How the US debt limit became 'a hostage that's worth ransoming'

Fights over the country's debt limit have become common in the US Congress. AFP/Samuel Corum

WASHINGTON - A decade ago, a standoff between Democrats and Republicans over increasing the United States' authority to borrow brought the country days away from a default and caused a major ratings agency to downgrade its credit for the first time.

In the aftermath, top Senate Republican Mitch McConnell described the debt limit to The Washington Post as "a hostage that's worth ransoming," and a decade later, it's in captivity once again.

The ceiling on how much debt the United States can take on is the subject of fierce negotiations in Washington between Democrats who control Congress but can't rally enough votes to increase it unilaterally, and Republicans who refuse to vote for any increase at all.

The dispute has unusually high stakes because absent an increase, the United States could default on its bills in October, likely devastating its economy and undercutting a pillar of the international financial system.

Lawmakers have bargained over increasing the debt limit for decades.

But the willingness to push the world's largest economy to the brink dates back to 2011, when ascendant Republicans were committed to reining in spending by Democrats, and used the limit to achieve that.

"Most of the (Republican) leadership sees the 2011 debt limit standoff as ultimately a success in that they were able to force (then-president Barack Obama) to sign what was the biggest spending cut bill in decades without actually having any default," said Brian Riedl, who was then chief economist to Republican Senator Rob Portman.

The deal they cut was meant to lower the government's spending over the course of years. 

It did not stick: the US national debt and budget deficit have soared in the years since due to spending by both Republican and Democratic presidents.

Mitch McConnell leads the Republican minority in the US Senate, as he did at the time of the 2011 debt ceiling standoff. AFP/Olivier Douliery

Others involved in the 2011 standoff warn that even without a default, the brinksmanship has its own consequences.

"The ways that it could be affecting our country and its economic strength are difficult to measure, but it's likely they're occurring under the surface, that our credibility is being eroded," said Shai Akabas, Director of Economic Policy at the Bipartisan Policy Center, who a decade ago worked with now-Federal Reserve Chair Jerome Powell in analyzing a default's effects.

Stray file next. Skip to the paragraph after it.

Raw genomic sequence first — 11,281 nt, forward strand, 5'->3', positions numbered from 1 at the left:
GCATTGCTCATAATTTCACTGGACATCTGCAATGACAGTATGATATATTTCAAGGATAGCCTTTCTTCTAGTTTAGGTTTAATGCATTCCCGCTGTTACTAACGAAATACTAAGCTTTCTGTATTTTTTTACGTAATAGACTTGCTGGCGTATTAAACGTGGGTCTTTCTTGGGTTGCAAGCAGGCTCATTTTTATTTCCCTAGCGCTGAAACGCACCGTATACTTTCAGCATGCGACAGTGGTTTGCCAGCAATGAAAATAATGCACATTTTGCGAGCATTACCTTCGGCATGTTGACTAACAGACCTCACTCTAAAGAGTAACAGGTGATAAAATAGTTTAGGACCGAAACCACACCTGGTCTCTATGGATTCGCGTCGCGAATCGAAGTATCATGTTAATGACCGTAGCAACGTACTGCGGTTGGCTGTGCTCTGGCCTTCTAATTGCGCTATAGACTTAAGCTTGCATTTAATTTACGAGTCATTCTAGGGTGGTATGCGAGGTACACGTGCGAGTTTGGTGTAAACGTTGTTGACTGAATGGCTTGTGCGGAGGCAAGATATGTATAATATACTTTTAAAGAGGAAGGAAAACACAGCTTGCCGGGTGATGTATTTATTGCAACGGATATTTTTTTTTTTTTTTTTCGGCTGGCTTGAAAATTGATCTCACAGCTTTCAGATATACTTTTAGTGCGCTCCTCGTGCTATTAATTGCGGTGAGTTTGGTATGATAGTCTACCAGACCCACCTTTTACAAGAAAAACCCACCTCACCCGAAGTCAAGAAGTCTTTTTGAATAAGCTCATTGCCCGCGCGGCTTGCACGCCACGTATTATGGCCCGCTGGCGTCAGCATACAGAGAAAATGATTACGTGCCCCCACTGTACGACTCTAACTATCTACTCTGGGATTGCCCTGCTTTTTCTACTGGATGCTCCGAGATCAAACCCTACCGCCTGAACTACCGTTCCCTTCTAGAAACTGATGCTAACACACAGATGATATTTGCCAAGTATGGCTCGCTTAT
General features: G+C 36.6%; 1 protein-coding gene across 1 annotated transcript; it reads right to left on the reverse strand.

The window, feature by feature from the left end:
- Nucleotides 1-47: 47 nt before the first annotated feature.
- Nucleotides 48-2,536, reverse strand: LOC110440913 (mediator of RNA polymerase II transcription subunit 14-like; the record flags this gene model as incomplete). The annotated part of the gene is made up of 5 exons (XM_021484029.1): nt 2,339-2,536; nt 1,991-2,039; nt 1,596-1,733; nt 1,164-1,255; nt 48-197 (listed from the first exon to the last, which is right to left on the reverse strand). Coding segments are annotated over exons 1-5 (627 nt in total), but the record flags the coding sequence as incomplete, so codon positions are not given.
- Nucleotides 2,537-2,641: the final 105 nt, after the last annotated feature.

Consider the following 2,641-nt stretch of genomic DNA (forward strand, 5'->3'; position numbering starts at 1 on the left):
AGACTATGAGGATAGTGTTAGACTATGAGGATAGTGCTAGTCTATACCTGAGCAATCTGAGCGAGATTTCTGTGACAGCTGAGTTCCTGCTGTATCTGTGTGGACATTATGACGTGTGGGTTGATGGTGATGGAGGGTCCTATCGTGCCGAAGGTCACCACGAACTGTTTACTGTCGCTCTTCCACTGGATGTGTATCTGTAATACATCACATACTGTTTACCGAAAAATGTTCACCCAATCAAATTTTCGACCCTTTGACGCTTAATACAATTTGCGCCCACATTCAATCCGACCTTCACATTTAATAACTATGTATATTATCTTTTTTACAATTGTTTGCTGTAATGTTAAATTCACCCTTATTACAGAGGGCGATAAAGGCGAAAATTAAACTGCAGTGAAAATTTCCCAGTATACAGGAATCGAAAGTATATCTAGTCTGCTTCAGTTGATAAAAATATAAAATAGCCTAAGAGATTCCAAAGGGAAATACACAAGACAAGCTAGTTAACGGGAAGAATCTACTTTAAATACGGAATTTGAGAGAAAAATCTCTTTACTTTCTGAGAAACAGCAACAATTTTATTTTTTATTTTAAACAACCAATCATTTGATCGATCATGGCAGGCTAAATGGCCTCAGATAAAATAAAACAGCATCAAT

- Different year, same people -

Few countries must borrow as much as the United States while simultaneously having to negotiate periodic increases in how much debt it can take on.

Not only does Congress now have to approve a borrowing limit increase to avoid a default, they also need agree to fund the government to forestall a shutdown by the end of September -- all while negotiating over two massive spending bills Democratic President Joe Biden wants enacted.

As in the standoff a decade ago, Senate Republicans are being led by McConnell. Today, he insists that raising the debt limit is the responsibility of the Democrats in power, and his party won't help them do it.

In 2011, the two parties negotiated a deal that was meant to make deep cuts into the budget deficit over the following years, but was ultimately unsuccessful.

Obama's Republican successor Donald Trump signed tax-cutting legislation that piled on to the deficit, then two massive pandemic spending measures that sent it soaring to a record in 2020 even as they likely kept the economy from a worse downturn. 

- 'Silly' downgrade -

Biden signed a third pandemic spending bill, and his two measures under consideration could up the deficit further.

The most unwelcome consequence of the 2011 debt ceiling standoff came shortly after its resolution, when S&P Global Ratings downgraded the country's credit to a notch below its top rating, through Moody's Investor Services and Fitch Ratings, the two other major bureaus, kept it unchanged.

"I thought it was silly," since the country never defaulted, said Warren Payne, who at the time of the downgrade was chief economist for the Republican-led House Ways and Means Committee.

"There was no intention of allowing a default in 2011. And I think if you look at the public statements of members right now, there's no intention to allow a default now," he said.

But how one will be avoided remains unclear.

Marc Goldwein, who assisted congressional bodies tasked with addressing spending around the time of the 2011 standoff as part of the Committee for a Responsible Federal Budget, said Republicans haven't indicated they yet want to cut a deal, even as the deadline draws near.

"We shouldn't flirt with debt limits, that's definitely true, and even getting close to it has costs, but we haven't seen big costs," he said.

- by Chris Stein

Source
AFP

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